HTML and CSS Reference
Figure 9-5. Applying 50% transparency to the color used to fill a red circle, partially revealing the
previously drawn black line below it
When a pixel is drawn with partial transparency, the default composite operation is to
take that pixel's existing rendered color definition, if any, and combine it with this new
color definition to produce the new pixel color. That's how the black line appears to
be below the partially transparent red dot in Figure 9-5 .
Keep in mind, though, that there are not two actual layers of shapes here (as you might
be used to with digital imaging software), even though it appears that way. The pixels
that were rendered were composited together, combining what was already there in
the first path with what's drawn by the second path. The final result is still one single-
layer bitmap rendering in your canvas element. This means that once these two shapes
have been rendered on top of each other, they cannot be moved or changed independ-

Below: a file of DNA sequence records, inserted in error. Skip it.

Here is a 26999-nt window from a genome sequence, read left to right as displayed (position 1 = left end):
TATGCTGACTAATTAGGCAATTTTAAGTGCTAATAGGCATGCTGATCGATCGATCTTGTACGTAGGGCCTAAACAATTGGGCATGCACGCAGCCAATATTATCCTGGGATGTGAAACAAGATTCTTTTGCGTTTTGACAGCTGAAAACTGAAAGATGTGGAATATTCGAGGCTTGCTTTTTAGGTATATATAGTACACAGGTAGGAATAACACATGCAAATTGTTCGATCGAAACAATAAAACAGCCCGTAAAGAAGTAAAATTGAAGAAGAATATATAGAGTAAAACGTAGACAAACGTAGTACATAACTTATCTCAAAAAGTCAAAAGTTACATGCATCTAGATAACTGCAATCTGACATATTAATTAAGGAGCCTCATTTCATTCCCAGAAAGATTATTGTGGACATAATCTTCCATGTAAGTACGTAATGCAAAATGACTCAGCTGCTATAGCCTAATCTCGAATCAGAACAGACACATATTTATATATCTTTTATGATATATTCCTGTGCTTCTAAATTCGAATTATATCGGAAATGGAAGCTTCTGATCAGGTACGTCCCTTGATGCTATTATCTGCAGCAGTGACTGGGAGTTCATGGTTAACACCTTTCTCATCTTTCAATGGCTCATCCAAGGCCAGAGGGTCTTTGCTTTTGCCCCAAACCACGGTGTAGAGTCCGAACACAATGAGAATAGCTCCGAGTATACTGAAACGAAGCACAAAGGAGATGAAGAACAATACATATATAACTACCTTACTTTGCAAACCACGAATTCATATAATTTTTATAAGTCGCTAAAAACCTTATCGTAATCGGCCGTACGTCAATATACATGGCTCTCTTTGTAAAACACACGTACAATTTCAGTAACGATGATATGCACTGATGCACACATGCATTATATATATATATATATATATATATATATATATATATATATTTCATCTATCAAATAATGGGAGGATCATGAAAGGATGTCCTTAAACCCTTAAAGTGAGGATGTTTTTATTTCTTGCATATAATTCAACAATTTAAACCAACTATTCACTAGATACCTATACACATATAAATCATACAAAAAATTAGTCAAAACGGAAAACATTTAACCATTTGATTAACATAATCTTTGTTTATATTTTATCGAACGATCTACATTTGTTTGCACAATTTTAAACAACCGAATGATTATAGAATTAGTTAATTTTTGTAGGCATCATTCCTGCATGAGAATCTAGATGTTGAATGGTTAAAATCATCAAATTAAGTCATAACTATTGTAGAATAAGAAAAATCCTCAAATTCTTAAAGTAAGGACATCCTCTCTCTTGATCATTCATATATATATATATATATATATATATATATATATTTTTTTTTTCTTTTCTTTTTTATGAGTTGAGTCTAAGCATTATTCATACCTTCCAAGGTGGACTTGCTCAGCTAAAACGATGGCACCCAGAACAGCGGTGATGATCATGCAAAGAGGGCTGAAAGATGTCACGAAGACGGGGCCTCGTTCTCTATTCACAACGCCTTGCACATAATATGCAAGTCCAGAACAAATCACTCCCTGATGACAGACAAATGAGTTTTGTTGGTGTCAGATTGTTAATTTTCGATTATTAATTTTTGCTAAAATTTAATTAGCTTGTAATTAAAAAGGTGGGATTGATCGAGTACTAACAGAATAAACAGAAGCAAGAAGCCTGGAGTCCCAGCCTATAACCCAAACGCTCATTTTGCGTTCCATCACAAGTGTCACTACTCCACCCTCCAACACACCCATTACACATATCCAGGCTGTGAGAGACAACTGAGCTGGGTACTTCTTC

ently, since there's just one bitmap.
However, since pixels in a canvas element can have transparency, it is possible to em-
ulate separate layers by simply stacking canvas elements, and drawing different shapes
into each. In this case, there is not really canvas -level compositing going on between
the two independent layers (they are separate elements, although obviously your
browser, operating system, and computer screen are doing the compositing), so the
two elements can be moved, modified, erased, etc., independently of each other. See
Recipe 9.10 , for more on this subject.
For more information on transparency, see this canvas “styles and colors” tutorial on